“So we know who owns it,” Lerma said. “It’s just hard to find them all.”

At some point, the City Attorney’s Office will establish clear title, and the community can go from there.

Of course, the only folks who have the strongest right to it are the Ramaytush Ohlone.

That land was stolen from the Ohlone somewhere around 1782, when the Spanish missionaries arrived. It’s been given out as land grants by the King of Spain, seized by the US army, sold and sold again during the Gold Rush, became a railroad right of way afterward—but as the Board of Supervisors announced every week, the Ramaytush Ohlone “have never ceded, lost, nor forgotten their responsibilities as the caretakers of this place.”

Wouldn’t it be great if we could give it back?

Sadly, Lerma told me, that’s not within the city’s power, since the city can’t seize the land (it’s not a hazard, although some could argue that the people who are literally fighting over it are a bit of a hazard) and it’s not really a parcel that nobody clearly owns (although places like that exist).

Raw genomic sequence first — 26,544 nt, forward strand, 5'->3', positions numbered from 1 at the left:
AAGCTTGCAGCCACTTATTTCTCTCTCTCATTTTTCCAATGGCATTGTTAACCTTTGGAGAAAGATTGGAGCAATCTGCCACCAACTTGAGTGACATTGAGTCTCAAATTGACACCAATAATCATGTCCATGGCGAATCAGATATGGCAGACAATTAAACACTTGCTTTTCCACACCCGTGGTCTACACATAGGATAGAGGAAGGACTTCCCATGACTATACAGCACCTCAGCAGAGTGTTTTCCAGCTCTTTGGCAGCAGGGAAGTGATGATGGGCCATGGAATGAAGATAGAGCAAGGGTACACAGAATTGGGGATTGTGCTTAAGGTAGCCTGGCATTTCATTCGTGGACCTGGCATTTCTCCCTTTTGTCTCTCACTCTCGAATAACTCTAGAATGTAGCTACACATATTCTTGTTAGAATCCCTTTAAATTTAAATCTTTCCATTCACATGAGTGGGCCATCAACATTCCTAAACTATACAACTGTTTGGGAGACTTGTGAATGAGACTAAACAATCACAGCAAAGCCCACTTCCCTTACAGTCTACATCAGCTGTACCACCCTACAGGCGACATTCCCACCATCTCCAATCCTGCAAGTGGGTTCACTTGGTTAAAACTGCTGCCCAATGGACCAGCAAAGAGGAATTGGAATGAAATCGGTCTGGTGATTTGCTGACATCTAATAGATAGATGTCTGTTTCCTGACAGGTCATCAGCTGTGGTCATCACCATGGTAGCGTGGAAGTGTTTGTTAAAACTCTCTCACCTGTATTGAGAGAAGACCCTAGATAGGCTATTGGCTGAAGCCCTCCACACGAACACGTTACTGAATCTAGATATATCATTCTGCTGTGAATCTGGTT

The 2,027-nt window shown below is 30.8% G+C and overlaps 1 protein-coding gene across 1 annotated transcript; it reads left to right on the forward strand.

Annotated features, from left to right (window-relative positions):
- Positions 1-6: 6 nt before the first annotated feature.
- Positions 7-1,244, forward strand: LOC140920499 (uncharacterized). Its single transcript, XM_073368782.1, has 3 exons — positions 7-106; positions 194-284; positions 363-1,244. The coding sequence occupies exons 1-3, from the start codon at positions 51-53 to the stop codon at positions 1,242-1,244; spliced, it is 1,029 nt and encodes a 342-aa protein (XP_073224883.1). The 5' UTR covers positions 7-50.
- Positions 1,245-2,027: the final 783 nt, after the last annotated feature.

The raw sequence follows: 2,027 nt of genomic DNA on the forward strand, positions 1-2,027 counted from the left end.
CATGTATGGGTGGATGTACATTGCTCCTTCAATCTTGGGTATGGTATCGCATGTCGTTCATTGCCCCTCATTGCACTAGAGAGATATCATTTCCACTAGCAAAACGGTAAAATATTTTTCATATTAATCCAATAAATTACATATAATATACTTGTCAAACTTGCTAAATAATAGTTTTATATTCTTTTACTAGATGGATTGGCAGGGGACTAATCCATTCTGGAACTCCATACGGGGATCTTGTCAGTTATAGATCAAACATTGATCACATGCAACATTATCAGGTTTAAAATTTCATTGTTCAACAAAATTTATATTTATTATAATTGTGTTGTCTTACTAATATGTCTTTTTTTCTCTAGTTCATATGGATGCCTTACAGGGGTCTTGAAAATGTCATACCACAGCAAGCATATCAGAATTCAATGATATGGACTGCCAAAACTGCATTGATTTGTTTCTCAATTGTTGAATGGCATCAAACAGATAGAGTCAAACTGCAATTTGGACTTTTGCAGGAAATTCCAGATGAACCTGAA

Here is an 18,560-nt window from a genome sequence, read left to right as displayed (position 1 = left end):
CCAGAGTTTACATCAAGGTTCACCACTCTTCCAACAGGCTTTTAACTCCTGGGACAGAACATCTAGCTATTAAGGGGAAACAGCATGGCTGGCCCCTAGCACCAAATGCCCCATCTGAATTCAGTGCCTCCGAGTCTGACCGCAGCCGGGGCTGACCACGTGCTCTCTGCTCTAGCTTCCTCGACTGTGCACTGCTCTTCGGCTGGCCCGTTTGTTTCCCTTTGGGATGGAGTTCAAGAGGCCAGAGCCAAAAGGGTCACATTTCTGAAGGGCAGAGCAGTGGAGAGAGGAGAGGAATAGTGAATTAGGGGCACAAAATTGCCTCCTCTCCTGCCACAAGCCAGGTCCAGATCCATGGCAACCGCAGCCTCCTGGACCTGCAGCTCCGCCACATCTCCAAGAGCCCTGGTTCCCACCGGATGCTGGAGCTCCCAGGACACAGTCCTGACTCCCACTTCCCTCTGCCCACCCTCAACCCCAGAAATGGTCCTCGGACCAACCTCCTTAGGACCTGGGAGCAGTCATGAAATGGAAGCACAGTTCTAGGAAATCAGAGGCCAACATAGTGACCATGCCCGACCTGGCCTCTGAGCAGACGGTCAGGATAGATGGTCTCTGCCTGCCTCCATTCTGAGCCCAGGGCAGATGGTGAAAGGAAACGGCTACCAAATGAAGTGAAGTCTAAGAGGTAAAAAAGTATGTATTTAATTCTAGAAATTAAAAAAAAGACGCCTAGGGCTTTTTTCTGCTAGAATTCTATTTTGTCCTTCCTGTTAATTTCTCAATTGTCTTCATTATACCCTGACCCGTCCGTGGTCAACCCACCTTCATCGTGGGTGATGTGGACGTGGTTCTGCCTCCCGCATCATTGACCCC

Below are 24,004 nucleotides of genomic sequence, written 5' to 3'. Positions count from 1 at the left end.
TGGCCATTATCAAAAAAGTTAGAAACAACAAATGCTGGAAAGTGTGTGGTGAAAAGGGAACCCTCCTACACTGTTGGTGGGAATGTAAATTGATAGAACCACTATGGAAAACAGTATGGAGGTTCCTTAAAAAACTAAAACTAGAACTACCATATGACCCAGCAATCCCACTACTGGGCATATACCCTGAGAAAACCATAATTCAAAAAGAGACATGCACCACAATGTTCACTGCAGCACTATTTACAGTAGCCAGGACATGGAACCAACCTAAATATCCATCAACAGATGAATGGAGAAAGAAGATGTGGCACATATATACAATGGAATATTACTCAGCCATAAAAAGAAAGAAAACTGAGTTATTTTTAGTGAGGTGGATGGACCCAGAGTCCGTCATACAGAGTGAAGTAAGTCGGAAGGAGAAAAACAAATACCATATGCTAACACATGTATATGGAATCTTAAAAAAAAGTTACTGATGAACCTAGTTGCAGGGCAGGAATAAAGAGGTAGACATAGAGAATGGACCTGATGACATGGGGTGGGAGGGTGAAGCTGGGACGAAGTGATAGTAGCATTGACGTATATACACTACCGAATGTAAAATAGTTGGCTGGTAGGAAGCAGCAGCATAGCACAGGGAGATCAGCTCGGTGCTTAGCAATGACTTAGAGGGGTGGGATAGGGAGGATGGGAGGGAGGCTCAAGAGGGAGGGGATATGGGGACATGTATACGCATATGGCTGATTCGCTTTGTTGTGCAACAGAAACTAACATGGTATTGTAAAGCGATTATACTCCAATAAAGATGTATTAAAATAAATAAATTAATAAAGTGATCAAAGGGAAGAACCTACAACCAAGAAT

This is a pretty small piece of land. But disputes over historic land and water rights are pretty common in this state— and it’s worth noting that whenever we have these sorts of disputes stretching back to the 1800s, the people who were here first don’t get a claim.

The battle over the future of the Castro Theater shifts this week to the Planning Commission and the Historic Preservation Commission, and the preservationists have released a list of requirements that they want to planners to impose.

The owners of the theater, the Nasser family, and Another Planet Entertainment are seeking approval from the Historic Preservation Commission for the plans to renovate the interior, and a Conditional Use permit to turn it into a nightclub with live music and a bar.

Both panels can approve the permits with pretty much any reasonable conditions. Here’s what the Castro Theater Conservancy is asking for: